March 25, 2014

Our View: Bill would not solve racial disparities at California public universities

The controversy over State Sen. Ed Hernandez’s now-dead proposal to ask voters to repeal Proposition 209, the law that prohibits affirmative action at the state’s public universities, threatened to create a rift between Asians and Latinos. But it’s an uncomfortable discussion we need to have.

State Sen. Ed Hernandez’s proposal to ask voters in November to repeal Proposition 209, the 18-year-old law that prohibits affirmative action at the state’s public universities, died last week. Or rather, it was killed by Assembly Speaker John A. Pérez, who said that, though the legislation passed in the Senate, the Assembly wouldn’t act on it.

The decision to pass on Senate Constitutional Amendment 5 was preceded by days of outrage by Asian American students and their families, who saw this as a direct attack on their gains on University of California campuses.

Republican politicians, hoping for political advantage, helped fan those protests. The controversy threatened to create a rift between Asians and Latinos, both key Democrat constituencies. The bill’s demise likely made the Democratic Party breathe easier. But this is an uncomfortable discussion we need to have.

Proposition 209 didn’t turn out to be quite the conservative bugaboo liberals feared. During the 1996 campaign, opponents likened the proposition to something the Ku Klux Klan might endorse. While the end of affirmative action might have shifted minority students around the University of California system, most notably from Berkeley and UCLA into other UCs such as Merced and Riverside, it didn’t stop the long-term upward trend in the growing percentage of Latino or Asian American students in the system’s ethnic makeup.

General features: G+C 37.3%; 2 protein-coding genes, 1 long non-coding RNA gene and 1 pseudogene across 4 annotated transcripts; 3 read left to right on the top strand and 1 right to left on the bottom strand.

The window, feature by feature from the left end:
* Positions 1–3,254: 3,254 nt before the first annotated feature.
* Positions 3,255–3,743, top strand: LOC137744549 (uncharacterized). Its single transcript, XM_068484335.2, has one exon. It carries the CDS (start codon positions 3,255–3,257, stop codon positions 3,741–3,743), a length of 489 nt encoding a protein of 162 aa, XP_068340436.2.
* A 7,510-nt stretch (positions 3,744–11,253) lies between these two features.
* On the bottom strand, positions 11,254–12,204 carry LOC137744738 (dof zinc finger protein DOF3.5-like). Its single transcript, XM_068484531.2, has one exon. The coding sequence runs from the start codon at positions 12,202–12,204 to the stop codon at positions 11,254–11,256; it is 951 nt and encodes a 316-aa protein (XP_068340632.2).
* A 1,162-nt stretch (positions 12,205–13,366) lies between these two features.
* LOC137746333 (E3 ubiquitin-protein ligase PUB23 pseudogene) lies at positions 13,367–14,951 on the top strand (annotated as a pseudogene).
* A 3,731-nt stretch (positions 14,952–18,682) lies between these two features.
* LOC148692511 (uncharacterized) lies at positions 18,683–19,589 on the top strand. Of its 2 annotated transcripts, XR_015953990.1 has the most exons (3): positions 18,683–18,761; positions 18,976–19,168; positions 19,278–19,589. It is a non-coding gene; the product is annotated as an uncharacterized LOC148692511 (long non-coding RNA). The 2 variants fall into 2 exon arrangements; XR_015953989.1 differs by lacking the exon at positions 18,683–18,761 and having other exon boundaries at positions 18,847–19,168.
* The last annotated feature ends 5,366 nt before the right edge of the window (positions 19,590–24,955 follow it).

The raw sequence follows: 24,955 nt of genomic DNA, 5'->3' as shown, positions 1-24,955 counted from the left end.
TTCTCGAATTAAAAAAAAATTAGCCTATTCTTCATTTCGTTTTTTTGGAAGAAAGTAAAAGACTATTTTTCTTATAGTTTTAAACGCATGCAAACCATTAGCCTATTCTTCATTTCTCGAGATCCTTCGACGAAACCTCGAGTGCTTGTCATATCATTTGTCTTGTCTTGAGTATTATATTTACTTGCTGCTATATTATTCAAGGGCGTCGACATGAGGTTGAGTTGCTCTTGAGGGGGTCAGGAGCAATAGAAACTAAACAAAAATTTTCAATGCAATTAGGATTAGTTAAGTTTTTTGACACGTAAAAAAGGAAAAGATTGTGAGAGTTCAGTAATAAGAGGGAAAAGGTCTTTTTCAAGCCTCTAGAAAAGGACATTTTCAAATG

That probably has a lot to do with measures the University of California has used to find other ways to diversify its student body, including looking at the socioeconomic status of prospective students, and whether they are the first in their family to attend college.

But the biggest factor is simply that the UC student body reflects the state’s population as a whole, meaning there are fewer white students to apply or admit. That trend began before the passage of Proposition 209. Students defined as white account for barely more than a quarter at all UCs, about even with Latino students, according to data provided by the UC’s Office of the President.

If there was white flight in the past two decades, it was to out-of-state colleges. California’s private nonprofit colleges took advantage of Proposition 209 restrictions at the UCs to diversify their student bodies and become less white campuses as well.

Meanwhile, Asian and Latino students continued to increase in numbers from 1996, at UCs and in the state’s general population.

Undoubtedly, Asian students have made the largest gains at the UCs. So any discussion of using racial preferences at UCs effectively pits Latino students against Asian American students, and makes for a touchy public debate. We can have that discussion, so long as we also talk about one of the real failings of the UC system – the small percentage of African American students at the UCs. The percentage hasn’t changed much in the past 15 years, and remains about 4 percent.

Part of that is because of population declines, but also because out-of-state colleges, which can use racial preferences in admission and student aid, lured away top African American students to diversify their campuses.

That states are fighting over a still-small pool of African American students speaks to a bigger problem, and repealing Proposition 209 won’t solve it: Society continues to fail this population, particularly with too many inner-city schools that aren’t up to par. That’s a bigger, more complicated issue than the simple political fix offered by SCA 5.

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